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Correspondence

Indian Pediatr 2015;52: 255

Heliox Use in Ventilation of Preterms


Abdul Razak

Manipal Hospital, Bengaluru, Karnataka, India.
Email: razakmdpaed@gmail.com
 

   


The recent randomized controlled trial by Xue, et al. [1] aims at reducing the length of ventilation as primary aim. The authors have also looked into lung inflammatory markers like Interleukin-6, which was positively correlated with the length of ventilation but was not proved significant.

Heliox gas flows in laminar fashion creating less resistance because of its property of low density and lower Reynolds number which thereby helps in gas exchange and reduced work of breathing, particularly in disease states where there is evidence of airway obstruction [2,3]. It is still unclear how heliox helps in improving outcome in respiratory distress syndrome; the possible explanation other than reducing lung inflammation is improving oxygenation and carbon dioxide elimination and thereby improving the blood pH and reducing pulmonary hypertension.

The participants in this study were mid-late premature infants (mean gestation 34 weeks); many ongoing/completed trials aim to assess interventions for reducing morbidity, particularly chronic lung disease, in preterm cohorts born earlier than 34 weeks. Reduction in length of ventilation in this study cohort may not be too great as these babies generally require short term ventilation. Moreover, heliox is likely to be a costly intervention; the reported cost is 750 for 12 hours of treatment [4].

The authors have concluded that nasal intermittent positive pressure ventilation might have increased the efficacy of delivering heliox, as an earlier study [4] failed to show reduction in length of ventilation when CPAP was used. The population in the earlier trial was more premature (30 weeks) and the reduction in the length of ventilation was not the primary objective. Practically, heliox reduces the increasing oxygen requirement by effective delivery of gas thereby decreasing the threshold for surfactant/ventilation and is unlikely to affect the length of ventilation. We suggest that the utility of heliox should be tested in more immature infants with the objective to reduce chronic lung disease and other morbidity.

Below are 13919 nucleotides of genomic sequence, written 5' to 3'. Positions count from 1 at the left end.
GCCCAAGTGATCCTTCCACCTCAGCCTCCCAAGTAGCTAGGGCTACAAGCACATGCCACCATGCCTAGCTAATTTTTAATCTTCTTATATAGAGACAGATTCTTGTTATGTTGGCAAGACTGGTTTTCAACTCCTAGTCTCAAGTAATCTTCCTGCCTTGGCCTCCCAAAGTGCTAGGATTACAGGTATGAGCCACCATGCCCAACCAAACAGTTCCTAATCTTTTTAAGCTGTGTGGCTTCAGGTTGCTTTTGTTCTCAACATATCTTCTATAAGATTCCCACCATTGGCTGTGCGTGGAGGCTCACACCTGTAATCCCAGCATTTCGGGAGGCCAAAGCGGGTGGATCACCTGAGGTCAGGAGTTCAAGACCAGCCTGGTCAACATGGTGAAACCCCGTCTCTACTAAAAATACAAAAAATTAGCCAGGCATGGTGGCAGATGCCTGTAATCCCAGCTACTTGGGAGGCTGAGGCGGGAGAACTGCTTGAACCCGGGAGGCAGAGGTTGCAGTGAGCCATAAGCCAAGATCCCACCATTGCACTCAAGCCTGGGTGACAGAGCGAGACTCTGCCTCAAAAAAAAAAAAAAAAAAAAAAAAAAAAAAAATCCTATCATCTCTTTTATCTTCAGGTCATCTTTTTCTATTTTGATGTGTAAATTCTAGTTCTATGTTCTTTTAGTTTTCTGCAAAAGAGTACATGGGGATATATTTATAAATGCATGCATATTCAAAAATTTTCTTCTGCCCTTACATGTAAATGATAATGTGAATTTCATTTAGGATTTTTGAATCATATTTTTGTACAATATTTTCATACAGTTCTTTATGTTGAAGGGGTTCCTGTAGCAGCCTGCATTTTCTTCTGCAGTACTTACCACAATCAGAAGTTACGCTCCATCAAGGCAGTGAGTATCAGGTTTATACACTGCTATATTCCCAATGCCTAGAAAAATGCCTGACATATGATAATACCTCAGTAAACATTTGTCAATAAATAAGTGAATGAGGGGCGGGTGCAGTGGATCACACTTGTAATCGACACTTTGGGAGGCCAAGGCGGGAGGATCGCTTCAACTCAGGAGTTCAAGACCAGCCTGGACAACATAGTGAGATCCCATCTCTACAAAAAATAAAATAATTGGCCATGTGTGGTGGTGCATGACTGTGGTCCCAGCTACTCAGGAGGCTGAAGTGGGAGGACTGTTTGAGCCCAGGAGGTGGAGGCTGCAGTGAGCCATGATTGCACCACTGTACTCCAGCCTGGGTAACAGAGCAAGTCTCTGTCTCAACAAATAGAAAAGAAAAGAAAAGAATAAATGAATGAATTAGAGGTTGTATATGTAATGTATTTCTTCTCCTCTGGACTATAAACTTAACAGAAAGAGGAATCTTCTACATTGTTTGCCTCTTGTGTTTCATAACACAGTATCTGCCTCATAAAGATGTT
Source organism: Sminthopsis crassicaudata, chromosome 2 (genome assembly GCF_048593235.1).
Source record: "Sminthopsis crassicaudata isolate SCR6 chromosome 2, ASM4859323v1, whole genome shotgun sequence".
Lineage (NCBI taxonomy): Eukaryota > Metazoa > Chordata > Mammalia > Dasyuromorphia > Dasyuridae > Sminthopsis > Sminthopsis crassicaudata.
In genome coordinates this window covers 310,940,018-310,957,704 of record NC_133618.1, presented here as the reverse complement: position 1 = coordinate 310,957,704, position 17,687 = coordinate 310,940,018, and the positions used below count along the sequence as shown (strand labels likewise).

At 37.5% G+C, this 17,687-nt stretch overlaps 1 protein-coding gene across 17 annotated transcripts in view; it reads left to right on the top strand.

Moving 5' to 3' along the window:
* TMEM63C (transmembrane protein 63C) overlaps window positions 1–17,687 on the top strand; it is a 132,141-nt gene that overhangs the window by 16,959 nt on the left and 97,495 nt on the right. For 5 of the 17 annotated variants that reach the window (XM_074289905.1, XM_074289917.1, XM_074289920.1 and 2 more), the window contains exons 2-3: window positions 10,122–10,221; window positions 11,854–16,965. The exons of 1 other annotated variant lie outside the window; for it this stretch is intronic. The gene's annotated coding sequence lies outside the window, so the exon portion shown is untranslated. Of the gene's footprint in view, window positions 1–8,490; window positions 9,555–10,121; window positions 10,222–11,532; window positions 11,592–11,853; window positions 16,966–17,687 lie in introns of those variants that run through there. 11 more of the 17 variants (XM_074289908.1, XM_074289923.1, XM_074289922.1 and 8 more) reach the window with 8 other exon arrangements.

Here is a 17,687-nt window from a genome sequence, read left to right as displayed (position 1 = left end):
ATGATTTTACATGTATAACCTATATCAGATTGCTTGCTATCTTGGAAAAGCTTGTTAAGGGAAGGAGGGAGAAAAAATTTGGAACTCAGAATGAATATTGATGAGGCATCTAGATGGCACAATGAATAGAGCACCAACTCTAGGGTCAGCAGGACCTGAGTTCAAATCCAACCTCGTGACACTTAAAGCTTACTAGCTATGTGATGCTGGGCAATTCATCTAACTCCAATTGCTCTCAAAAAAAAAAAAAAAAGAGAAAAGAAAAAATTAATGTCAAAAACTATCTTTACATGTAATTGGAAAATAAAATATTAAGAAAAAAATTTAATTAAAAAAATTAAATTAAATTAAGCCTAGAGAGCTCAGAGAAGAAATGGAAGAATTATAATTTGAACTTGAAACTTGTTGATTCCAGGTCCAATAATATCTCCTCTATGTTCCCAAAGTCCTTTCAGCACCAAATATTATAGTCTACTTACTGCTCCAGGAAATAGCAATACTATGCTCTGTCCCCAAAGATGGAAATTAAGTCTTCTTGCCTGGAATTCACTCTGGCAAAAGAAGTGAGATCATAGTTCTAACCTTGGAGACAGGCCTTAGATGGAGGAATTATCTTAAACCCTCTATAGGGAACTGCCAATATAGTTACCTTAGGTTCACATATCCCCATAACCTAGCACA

References

1. Li X, Shen J, Zhao J, Tang S, Shi Y. Nasal intermittent positive pressure ventilation with heliox in premature infants with respiratory distress syndrome: A randomized controlled trial. Indian Pediatr. 2014;51: 900-2.

2. Myers TR. Use of heliox in children. Respir Care. 2006;51:619-31.

3. Gupta VK, Cheifetz IM. Heliox administration in the pediatric intensive care unit: An evidence-based review. Pediatr Crit Care Med. 2005;6:204-11.

4. Colnaghi M, Pierro M, Migliori C, Ciralli F, Matassa PG, Vendettuoli V, et al. Nasal continuous positive airway pressure with heliox in preterm infants with respiratory distress syndrome. Pediatrics. 2012;129:e333-8.


 

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